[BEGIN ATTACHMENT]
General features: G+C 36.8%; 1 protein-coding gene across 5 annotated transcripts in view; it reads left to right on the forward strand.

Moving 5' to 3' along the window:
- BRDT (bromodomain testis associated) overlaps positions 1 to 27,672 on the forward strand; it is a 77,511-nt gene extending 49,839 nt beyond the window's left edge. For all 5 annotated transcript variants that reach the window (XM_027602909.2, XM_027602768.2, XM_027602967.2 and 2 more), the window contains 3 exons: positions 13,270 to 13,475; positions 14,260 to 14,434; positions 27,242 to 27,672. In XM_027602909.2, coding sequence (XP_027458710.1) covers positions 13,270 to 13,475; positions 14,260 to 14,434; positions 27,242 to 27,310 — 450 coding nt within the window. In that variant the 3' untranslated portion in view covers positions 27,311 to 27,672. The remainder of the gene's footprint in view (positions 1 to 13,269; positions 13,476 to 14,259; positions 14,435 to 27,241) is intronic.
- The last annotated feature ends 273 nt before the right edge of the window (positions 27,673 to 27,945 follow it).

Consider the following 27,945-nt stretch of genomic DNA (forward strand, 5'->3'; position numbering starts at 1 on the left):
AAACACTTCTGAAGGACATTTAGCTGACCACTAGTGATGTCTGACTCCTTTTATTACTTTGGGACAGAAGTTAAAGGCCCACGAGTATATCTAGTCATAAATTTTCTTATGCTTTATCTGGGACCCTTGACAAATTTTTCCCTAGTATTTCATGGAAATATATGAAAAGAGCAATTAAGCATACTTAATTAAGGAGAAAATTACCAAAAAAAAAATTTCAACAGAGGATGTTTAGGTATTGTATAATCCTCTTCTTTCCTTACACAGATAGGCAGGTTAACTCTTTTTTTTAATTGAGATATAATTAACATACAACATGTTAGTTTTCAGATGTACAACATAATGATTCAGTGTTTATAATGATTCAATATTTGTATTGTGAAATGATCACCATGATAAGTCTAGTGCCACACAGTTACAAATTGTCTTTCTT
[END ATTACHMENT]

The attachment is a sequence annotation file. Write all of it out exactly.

General features: G+C 36.8%; 1 protein-coding gene across 5 annotated transcripts in view; it reads left to right on the forward strand.

Moving 5' to 3' along the window:
- BRDT (bromodomain testis associated) overlaps positions 1 to 27,672 on the forward strand; it is a 77,511-nt gene extending 49,839 nt beyond the window's left edge. For all 5 annotated transcript variants that reach the window (XM_027602909.2, XM_027602768.2, XM_027602967.2 and 2 more), the window contains 3 exons: positions 13,270 to 13,475; positions 14,260 to 14,434; positions 27,242 to 27,672. In XM_027602909.2, coding sequence (XP_027458710.1) covers positions 13,270 to 13,475; positions 14,260 to 14,434; positions 27,242 to 27,310 — 450 coding nt within the window. In that variant the 3' untranslated portion in view covers positions 27,311 to 27,672. The remainder of the gene's footprint in view (positions 1 to 13,269; positions 13,476 to 14,259; positions 14,435 to 27,241) is intronic.
- The last annotated feature ends 273 nt before the right edge of the window (positions 27,673 to 27,945 follow it).

Consider the following 27,945-nt stretch of genomic DNA (forward strand, 5'->3'; position numbering starts at 1 on the left):
AAACACTTCTGAAGGACATTTAGCTGACCACTAGTGATGTCTGACTCCTTTTATTACTTTGGGACAGAAGTTAAAGGCCCACGAGTATATCTAGTCATAAATTTTCTTATGCTTTATCTGGGACCCTTGACAAATTTTTCCCTAGTATTTCATGGAAATATATGAAAAGAGCAATTAAGCATACTTAATTAAGGAGAAAATTACCAAAAAAAAAATTTCAACAGAGGATGTTTAGGTATTGTATAATCCTCTTCTTTCCTTACACAGATAGGCAGGTTAACTCTTTTTTTTAATTGAGATATAATTAACATACAACATGTTAGTTTTCAGATGTACAACATAATGATTCAGTGTTTATAATGATTCAATATTTGTATTGTGAAATGATCACCATGATAAGTCTAGTGCCACACAGTTACAAATTGTCTTTCTT